You can find lots of plants that are useful for attracting butterflies and bees HERE.
In 2012 Dr. Nigel Dunnett filled the Olympic Park with wildflower meadows and a new craze was born. Councils all over the UK started filling roadside verges with wildflowers and you’ll have noticed they were all full of similar plant varieties.
Keep local in mind.
Plants protect themselves from predators, understandably not wanting to be eaten! Local insects have spent millions of years evolving so that they can eat their local vegetation, and they will go on to be eaten by birds. Without the birds to eat the insects the harmful insects don’t get eaten, but without the insects the birds don’t come to the garden. Our Eco systems are fragile and take millions of years to establish. Exotic, foreign plants are great but plant some traditional ones as well!
Growing dense shrubs and trees is good for the environment in a number of ways. As well as cleaning the air buy turning carbon dioxide into oxygen, they are good for reducing noise pollution, great if you live near a busy road or motorway. Trees filter the air we breath, reducing the amount of CO2 in the atmosphere which helps to protect the ozone layer. Trees also combat soil erosion, which has been a real issue with the flooding of recent years.
We’ve posted about composting and saving water before(SEE HERE) but how can we take it further – what about actually planting something to make a difference.
Plant drought resistant plants!
Once established lost of plants don’t require much water to thrive –Verbena, Hebe’s, Gazania’s, palms and some grasses are all great examples. My favourite drought tolerant plant is by far the incredibly useful Lavender plant. There are so many varieties on offer now and along with that heavenly scent, lavender is a huge bonus for bees and can even be dried and brought inside.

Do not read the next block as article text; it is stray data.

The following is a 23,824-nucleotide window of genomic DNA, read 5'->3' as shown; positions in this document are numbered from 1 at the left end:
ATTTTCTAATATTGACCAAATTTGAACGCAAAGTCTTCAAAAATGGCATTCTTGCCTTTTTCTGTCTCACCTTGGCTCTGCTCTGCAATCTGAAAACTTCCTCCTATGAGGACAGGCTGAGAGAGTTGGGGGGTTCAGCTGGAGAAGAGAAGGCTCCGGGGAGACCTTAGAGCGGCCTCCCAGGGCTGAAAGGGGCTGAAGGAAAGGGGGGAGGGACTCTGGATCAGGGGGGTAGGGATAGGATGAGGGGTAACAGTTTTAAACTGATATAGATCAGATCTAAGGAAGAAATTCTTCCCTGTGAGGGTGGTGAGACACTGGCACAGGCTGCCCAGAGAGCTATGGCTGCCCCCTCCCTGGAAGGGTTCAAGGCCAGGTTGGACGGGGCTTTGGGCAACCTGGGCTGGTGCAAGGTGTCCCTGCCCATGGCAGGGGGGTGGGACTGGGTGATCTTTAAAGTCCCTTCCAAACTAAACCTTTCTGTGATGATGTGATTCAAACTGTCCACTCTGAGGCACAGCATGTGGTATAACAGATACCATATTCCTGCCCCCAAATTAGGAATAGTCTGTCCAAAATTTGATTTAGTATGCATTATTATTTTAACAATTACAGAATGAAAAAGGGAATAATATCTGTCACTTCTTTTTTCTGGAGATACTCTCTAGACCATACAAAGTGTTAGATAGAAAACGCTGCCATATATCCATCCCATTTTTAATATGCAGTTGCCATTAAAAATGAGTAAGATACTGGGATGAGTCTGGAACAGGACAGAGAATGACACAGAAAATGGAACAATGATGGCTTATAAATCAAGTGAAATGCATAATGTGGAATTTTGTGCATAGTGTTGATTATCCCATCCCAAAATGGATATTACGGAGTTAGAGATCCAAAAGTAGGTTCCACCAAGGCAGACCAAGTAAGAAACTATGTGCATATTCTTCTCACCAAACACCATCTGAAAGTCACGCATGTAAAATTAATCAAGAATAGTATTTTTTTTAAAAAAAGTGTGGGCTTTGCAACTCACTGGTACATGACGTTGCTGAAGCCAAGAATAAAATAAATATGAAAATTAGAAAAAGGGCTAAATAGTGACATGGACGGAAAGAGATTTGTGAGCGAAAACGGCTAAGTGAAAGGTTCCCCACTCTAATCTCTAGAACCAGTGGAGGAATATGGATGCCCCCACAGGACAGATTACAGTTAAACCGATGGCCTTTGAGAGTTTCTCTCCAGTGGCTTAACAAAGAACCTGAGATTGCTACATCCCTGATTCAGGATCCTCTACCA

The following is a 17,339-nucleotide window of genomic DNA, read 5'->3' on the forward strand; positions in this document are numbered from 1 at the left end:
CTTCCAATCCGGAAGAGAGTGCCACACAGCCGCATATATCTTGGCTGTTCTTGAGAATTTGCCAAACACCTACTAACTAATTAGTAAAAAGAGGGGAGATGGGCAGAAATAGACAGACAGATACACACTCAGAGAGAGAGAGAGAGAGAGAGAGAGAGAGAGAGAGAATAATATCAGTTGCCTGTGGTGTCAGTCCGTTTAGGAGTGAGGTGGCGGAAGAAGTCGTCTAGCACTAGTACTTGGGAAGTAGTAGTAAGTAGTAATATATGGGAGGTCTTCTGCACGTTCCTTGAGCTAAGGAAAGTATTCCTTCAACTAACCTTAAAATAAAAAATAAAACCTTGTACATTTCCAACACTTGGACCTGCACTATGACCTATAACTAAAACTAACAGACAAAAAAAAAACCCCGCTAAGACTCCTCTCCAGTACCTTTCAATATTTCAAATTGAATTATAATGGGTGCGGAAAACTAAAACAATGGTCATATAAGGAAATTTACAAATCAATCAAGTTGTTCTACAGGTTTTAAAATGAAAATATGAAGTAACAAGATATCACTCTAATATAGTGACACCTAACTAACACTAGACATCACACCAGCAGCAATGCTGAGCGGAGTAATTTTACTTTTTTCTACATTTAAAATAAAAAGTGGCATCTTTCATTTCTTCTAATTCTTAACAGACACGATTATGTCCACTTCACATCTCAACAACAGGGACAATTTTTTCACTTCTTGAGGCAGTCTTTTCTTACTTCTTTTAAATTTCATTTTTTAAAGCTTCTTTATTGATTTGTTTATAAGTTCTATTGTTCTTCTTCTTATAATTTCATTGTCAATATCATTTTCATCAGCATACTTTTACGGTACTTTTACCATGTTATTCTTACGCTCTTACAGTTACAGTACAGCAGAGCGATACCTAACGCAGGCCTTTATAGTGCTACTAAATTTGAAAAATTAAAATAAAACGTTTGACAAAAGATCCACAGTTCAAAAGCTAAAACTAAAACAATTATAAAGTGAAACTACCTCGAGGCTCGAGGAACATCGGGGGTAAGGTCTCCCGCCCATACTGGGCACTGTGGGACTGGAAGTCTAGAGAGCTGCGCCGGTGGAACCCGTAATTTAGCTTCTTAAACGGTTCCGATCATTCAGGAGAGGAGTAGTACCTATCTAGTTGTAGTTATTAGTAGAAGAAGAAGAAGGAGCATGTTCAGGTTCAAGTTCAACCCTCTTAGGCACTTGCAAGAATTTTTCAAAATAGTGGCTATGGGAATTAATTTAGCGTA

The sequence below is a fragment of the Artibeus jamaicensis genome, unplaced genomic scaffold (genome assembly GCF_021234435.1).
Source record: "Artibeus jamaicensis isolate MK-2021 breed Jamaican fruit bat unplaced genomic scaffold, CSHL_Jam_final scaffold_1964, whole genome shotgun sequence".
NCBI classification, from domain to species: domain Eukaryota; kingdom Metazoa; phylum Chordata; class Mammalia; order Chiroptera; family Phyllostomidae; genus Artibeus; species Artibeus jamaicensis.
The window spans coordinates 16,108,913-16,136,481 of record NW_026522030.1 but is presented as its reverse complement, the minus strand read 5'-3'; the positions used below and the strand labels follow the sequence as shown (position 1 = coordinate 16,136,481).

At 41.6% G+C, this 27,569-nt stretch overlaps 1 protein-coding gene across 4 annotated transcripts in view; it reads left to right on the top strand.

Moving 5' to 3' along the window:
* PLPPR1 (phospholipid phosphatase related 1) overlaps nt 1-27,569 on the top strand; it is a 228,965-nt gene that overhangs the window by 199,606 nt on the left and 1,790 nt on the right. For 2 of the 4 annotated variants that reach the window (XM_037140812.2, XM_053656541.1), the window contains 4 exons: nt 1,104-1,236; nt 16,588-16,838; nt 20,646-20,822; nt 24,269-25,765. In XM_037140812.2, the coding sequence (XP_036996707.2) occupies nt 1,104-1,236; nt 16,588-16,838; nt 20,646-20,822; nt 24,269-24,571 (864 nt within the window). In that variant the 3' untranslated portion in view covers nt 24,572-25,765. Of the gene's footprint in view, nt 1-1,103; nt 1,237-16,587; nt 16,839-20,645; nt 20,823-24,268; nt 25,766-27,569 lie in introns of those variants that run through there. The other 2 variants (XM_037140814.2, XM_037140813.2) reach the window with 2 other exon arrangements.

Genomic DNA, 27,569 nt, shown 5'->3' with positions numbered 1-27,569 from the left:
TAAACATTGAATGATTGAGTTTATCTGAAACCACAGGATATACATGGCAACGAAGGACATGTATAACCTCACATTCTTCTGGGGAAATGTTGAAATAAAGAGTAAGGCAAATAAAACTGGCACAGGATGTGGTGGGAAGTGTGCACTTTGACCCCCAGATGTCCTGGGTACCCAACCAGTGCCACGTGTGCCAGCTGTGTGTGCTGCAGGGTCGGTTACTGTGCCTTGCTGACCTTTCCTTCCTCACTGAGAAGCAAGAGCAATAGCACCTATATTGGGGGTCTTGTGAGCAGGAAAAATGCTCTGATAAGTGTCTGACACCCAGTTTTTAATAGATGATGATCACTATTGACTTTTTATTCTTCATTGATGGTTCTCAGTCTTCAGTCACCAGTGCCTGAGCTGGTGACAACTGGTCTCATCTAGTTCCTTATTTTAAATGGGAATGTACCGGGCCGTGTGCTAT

To enter our competition with your ideas email firstname.lastname@example.org and keep an eye out on our Facebookand Twitter pages as we will be announcing the winning entries and sharing as many of the best ideas as we can!
Terms and Conditions:
Your written entry can be up to a maximum of 300 words.
You may enter a photo with your written entry, in fact we’d love that (!) but any photographs must be accompanied with a written entry – for example a brief description of your eco-friendly idea/tip.
All entries using photographs or drawings must be original images, taken/produced by the entrant. You must own all rights to the image and in entering the competition you agree to allow us to use your image in further promotions, on social media or in print.
Entrants also agree that their names may be published with their entry. No other details will be shared with any third parties.
The winning entry will be judged on both the quality of the plant and the image. The Judge’s decision is final.
The winner will receive a £100 voucher to spend on any products currently offered by J. Parker’s. This cannot be exchanged for cash and there is no substitution for this prize.
The best entries will win up to £100 of J. Parkers vouchers and we will share all the best tips and advice on our website and social media so not only could you win a prize but you will also be helping us all to make the world a better place! So get in touch – we can’t wait to see your ideas.
As an extra thank you all entries will receive a 15% discount on their next purchase, valid for three weeks.
All entries will be considered, and you can enter as many times as you wish. Competition closes 30th September 2016 and winners will be notified by e-mail before 7th October 2016.
For a few eco-friendly tips and ideas to get you started check out our blog here.